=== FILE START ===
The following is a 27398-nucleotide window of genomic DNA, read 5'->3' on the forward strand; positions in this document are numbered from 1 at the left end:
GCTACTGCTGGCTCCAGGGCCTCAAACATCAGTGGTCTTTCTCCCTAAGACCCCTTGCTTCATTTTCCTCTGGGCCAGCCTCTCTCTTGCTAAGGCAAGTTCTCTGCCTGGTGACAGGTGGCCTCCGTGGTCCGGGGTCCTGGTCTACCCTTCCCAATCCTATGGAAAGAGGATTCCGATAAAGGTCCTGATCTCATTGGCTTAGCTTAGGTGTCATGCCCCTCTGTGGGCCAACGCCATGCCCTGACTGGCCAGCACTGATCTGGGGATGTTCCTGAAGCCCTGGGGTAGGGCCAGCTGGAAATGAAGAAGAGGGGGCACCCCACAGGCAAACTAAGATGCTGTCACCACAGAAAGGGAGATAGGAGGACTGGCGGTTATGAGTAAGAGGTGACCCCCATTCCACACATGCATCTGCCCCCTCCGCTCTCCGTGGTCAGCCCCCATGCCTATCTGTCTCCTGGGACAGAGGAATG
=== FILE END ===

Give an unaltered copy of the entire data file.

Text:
The following is a 27398-nucleotide window of genomic DNA, read 5'->3' on the forward strand; positions in this document are numbered from 1 at the left end:
GCTACTGCTGGCTCCAGGGCCTCAAACATCAGTGGTCTTTCTCCCTAAGACCCCTTGCTTCATTTTCCTCTGGGCCAGCCTCTCTCTTGCTAAGGCAAGTTCTCTGCCTGGTGACAGGTGGCCTCCGTGGTCCGGGGTCCTGGTCTACCCTTCCCAATCCTATGGAAAGAGGATTCCGATAAAGGTCCTGATCTCATTGGCTTAGCTTAGGTGTCATGCCCCTCTGTGGGCCAACGCCATGCCCTGACTGGCCAGCACTGATCTGGGGATGTTCCTGAAGCCCTGGGGTAGGGCCAGCTGGAAATGAAGAAGAGGGGGCACCCCACAGGCAAACTAAGATGCTGTCACCACAGAAAGGGAGATAGGAGGACTGGCGGTTATGAGTAAGAGGTGACCCCCATTCCACACATGCATCTGCCCCCTCCGCTCTCCGTGGTCAGCCCCCATGCCTATCTGTCTCCTGGGACAGAGGAATG